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An interview with Adam Perrott
Monday, 30 November -0001
Posted On 2013-01-30 10:21:44 |  Last Update 2013-02-01 10:47:07 |  Read 6261 times | 0 Comments

'The Odds' author Adam Perrott talks to us about his books, household chores, and what happens when cups of tea go missing...

How long have you been an author, and what made you want to start writing children's books?

My first book - Eerie Deirdre Darkly - was published in 2009. It was a tiny print-run by an indie company but it was pretty rock n roll as none of us really knew what we were doing but we did it anyway (they won't mind me saying that... too late now anyway, I suppose).

What's been your most memorable moment as an author so far?

There have been loads, but the main ones (bragging face) in no particular order are: landing a publisher in the first place - a dream! Then getting an agent which I didn't think would ever happen and winning The Beryl Bainbridge Award for a First-Time Author 2009/10 for Eerie Deirdre at the inaugural People's Book Prize. I lost my category to David Walliams (my arch-nemesis) and thought that was it, we'd gone to London, hired a tux, left my family for a day and a night for nothing, then they announced the last category for First-Time Author and read my name out. Everyone in my party (but none more so than me) looked like they'd been slapped with a haddock - we couldn't believe it. That was a great day.

What does a typical day in the life of author Adam Perrott look like?

Glamorous. It's all champagne and dancing girls when you're a children's comedy writer. When you're not para-sailing with movie stars, that is. Of course, I jest (see? Comedy writer). I'm a fulltime father and a househusband so it's a very childish life I lead. The school run with my son then back home with my daughter and a day of play and chores. I play, she does the chores (another joke - you lucky people!). So there's washing, drying, toilet-training (her not me), washing-up, hoovering, polishing and any other punishments... I mean jobs that need doing. The best thing is we have loads of fun and laugh all day and watch tons of children's TV which we both love. She used to have a sleep in the day where I would write but she's outgrown that now, so I can't work in the day anymore! But she starts nursery in September so I'll have more free time then.

Where did the idea for The Odds come from?

I know that someone's moving my stuff. What other explanation is there? My wife is an incessant tidier (I've found money in the bin after one of her mad tidying sessions - seriously! Money!) so maybe it's her, but the idea that it was someone's job to hide stuff, move it around, trip us up, etc, was delicious. That was when Meddlers sprang into my head and my life and I'm still constantly delighted that I found such an incredibe agent and a pubisher to bring them to life.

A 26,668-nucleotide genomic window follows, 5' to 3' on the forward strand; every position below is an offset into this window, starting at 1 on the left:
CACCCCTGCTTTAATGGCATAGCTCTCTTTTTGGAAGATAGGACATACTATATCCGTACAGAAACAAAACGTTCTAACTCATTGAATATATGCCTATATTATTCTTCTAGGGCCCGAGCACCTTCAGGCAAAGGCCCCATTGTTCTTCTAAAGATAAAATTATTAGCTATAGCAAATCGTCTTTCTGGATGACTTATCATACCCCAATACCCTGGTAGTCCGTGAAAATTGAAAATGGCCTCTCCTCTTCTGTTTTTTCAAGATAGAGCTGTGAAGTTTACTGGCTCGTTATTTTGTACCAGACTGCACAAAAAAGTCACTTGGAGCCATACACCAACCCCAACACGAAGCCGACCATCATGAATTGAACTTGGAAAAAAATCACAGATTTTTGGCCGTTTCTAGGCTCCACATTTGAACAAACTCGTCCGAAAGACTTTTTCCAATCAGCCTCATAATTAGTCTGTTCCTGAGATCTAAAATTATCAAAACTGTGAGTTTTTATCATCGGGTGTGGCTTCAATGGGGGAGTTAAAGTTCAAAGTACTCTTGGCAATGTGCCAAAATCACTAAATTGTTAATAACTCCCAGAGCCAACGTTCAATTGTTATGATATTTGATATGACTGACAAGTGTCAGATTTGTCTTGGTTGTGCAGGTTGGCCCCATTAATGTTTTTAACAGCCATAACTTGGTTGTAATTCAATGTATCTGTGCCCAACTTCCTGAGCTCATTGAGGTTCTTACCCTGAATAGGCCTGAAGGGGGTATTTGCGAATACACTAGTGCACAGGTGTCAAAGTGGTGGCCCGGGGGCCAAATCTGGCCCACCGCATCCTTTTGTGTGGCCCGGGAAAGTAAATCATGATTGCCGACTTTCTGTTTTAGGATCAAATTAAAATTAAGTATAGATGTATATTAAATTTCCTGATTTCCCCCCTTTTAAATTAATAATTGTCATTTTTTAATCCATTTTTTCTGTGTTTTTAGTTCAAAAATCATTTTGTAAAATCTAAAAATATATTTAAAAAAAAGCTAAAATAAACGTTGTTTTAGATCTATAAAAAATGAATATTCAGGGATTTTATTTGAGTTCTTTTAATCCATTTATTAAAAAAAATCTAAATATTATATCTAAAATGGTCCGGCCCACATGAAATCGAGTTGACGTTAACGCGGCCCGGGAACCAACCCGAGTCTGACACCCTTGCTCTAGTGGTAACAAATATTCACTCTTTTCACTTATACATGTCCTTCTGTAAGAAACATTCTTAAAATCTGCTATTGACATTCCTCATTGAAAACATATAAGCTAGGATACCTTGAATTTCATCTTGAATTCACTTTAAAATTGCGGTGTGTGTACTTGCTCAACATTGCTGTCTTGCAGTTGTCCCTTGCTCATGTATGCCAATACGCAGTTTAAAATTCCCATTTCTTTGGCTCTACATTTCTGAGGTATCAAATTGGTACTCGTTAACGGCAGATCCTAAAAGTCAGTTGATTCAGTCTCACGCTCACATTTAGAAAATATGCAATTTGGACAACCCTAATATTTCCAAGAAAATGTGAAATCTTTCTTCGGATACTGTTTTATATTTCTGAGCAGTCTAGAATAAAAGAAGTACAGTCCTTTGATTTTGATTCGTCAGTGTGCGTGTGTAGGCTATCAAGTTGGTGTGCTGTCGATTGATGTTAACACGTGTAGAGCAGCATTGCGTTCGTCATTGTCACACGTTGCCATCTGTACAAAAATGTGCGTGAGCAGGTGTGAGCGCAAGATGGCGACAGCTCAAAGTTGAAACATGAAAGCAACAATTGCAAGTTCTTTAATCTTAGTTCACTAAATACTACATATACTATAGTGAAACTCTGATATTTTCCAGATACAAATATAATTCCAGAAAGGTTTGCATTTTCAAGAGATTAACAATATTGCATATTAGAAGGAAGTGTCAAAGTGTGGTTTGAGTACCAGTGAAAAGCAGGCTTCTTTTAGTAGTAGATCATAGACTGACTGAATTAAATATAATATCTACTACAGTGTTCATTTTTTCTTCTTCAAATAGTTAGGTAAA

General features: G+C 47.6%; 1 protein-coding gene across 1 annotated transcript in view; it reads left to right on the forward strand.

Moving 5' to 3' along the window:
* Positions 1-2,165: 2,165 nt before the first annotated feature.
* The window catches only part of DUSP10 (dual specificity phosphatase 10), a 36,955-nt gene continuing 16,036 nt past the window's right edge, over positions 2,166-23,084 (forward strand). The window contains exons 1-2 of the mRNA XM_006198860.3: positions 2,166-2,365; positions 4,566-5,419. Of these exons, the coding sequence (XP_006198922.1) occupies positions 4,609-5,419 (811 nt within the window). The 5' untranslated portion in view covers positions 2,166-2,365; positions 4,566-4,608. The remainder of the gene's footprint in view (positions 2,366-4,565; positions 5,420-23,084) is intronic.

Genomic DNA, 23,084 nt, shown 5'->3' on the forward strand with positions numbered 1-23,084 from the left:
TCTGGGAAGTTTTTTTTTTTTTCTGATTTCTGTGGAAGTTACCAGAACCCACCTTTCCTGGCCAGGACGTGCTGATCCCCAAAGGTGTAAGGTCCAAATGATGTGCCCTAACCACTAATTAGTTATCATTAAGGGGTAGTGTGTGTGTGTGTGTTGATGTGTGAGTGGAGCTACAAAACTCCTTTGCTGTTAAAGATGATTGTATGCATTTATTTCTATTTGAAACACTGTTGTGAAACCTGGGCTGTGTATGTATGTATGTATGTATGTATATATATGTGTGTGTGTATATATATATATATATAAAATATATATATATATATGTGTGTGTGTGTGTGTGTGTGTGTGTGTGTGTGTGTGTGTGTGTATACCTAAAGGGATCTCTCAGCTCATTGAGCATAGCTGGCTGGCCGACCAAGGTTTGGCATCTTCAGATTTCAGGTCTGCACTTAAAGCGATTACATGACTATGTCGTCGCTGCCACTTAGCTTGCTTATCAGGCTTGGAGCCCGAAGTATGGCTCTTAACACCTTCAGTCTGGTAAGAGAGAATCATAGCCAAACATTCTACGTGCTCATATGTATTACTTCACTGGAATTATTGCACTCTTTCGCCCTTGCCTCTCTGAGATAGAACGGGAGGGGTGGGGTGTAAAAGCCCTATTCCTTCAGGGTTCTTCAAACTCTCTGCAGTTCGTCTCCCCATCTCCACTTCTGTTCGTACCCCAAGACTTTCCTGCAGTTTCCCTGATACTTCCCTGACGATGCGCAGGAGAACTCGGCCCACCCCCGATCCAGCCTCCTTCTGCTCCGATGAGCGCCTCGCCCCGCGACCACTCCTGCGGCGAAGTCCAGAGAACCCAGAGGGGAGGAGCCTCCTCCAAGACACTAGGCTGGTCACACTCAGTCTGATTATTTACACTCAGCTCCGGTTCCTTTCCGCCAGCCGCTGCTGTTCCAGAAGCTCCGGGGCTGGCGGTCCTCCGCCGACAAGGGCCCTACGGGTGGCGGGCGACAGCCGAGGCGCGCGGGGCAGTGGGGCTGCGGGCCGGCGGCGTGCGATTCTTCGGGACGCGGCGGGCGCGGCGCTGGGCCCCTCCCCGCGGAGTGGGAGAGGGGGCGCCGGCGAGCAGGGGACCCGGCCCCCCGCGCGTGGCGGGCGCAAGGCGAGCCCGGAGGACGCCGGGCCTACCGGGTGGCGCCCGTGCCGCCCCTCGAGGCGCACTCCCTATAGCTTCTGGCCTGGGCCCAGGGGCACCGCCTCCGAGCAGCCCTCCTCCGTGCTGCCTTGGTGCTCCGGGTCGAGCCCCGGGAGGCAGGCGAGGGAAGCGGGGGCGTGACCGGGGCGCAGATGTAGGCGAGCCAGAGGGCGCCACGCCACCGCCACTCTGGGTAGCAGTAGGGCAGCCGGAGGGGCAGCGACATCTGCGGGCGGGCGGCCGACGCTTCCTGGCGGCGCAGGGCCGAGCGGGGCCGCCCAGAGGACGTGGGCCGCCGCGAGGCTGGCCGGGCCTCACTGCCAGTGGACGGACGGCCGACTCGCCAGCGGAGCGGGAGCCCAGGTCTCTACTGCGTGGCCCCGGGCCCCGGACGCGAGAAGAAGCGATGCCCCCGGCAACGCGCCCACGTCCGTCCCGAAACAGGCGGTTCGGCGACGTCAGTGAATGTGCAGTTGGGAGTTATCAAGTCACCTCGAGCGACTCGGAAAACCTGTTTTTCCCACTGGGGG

Without giving away too much of the story, can you tell us about your favourite bit in The Odds Strike Back?

I really like the twist at the end (which I can't say, obviously!) and I love Granny Snott: the new character introduced in this book. She's Mr Odd's mother-in-law and they loathe each other. Early on they have some fantastic slanging matches which were great fun to write. I didn't have to do much research for those parts...

Have you ever had an encounter with a Meddler?

I tell a story when I visit schools about a cup of tea that went missing. It's not the funniest story, but it IS absolutely true. I made a cup of tea once, a full, steaming cup of tea, went away for a second and when I came back it was gone. A full cup of tea. I genuinely wandered the house looking for it and couldn't find it anywhere. Then I found it in the downstairs toilet. The TOILET!? Why was it in there? I hadn't been to the toilet, but there it was sitting on a little shelf mocking me. Clearly I'd just encountered an expert Meddler to move a full cup of scalding tea without spilling a drop (as I would've done). 

If you weren't an author, what would you be doing instead?

If I wasn't an author I'd still write. I have to. Writing was my escape when I realised you can get stuck in a job you don't want forever and never get out. I wasn't good at normal jobs. Too much daydreaming, idleness and back-chat. So now whatever I do I want to mess around. There aren't enough reasons to mess around and get away with it when you're a grown-up. When I was younger I wanted to be an actor, when I was a teenager I started a band and wanted to be a rock star. I still want to do all of those things and I incorporate them into my school shows (yes, I said shows...). Nowadays I like to think of myself as the Jimi Hendrix of children's books...

What's your favourite ice cream flavour?

Phish Food. Ben & Jerry's. All other ice cream flavours are dead to me.
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